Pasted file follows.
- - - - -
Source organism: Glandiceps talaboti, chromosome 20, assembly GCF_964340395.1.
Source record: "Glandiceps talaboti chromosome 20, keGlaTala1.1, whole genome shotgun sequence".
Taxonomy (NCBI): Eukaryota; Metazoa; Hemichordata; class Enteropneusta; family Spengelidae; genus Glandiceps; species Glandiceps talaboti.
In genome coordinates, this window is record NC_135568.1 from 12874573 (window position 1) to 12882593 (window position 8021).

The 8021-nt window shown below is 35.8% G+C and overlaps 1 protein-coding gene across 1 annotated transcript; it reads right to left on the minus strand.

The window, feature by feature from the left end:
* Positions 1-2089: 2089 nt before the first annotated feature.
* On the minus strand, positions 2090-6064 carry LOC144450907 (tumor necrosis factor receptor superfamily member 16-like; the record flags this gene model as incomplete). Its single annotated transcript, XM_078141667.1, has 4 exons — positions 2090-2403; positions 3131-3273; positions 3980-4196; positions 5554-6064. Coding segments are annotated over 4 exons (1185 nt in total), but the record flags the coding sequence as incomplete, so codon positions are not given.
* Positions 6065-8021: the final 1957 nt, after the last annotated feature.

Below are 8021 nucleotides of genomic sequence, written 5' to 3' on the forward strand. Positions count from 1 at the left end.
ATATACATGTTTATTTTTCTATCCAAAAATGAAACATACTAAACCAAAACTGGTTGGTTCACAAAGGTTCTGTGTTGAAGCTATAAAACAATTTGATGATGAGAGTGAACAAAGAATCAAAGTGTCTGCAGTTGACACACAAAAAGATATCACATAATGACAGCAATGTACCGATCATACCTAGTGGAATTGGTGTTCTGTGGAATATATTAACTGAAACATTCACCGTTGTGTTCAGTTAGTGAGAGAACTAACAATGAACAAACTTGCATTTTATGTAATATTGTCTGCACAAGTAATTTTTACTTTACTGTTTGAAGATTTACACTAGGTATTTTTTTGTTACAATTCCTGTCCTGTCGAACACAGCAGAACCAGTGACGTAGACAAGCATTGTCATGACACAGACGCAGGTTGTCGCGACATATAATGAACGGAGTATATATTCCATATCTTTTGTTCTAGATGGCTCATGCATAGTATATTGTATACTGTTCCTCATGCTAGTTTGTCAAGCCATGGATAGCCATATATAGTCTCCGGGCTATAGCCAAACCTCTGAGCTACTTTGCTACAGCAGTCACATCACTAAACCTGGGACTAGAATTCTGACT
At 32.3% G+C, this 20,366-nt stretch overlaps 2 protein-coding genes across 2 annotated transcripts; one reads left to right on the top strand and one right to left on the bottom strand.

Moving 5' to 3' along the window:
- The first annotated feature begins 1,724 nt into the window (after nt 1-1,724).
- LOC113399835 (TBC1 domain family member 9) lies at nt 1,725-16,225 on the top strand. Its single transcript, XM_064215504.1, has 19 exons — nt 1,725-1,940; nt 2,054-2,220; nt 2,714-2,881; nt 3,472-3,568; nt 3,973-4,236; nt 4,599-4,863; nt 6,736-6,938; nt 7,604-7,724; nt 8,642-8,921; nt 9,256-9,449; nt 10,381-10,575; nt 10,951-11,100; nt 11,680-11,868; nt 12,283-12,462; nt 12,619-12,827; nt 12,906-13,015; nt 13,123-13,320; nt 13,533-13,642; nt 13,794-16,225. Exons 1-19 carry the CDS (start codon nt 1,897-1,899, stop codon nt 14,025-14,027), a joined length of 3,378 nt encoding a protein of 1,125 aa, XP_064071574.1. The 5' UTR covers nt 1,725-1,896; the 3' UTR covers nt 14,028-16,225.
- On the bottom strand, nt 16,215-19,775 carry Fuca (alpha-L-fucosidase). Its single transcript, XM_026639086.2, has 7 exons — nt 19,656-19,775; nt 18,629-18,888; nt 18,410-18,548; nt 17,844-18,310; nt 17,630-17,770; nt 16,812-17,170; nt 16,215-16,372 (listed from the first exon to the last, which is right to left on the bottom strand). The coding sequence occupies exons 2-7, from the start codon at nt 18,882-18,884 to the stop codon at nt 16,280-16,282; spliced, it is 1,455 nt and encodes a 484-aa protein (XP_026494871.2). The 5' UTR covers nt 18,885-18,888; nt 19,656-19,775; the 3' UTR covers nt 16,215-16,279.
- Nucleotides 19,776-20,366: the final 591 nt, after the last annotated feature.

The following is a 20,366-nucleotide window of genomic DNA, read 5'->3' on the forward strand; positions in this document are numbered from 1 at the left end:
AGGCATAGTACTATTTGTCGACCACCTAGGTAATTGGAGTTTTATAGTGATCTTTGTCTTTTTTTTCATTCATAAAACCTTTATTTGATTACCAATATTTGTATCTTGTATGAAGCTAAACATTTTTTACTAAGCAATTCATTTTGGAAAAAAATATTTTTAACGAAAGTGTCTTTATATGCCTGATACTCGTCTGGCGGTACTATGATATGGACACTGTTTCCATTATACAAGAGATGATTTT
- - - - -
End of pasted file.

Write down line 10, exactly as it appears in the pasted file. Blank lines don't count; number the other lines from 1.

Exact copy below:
Below are 8021 nucleotides of genomic sequence, written 5' to 3' on the forward strand. Positions count from 1 at the left end.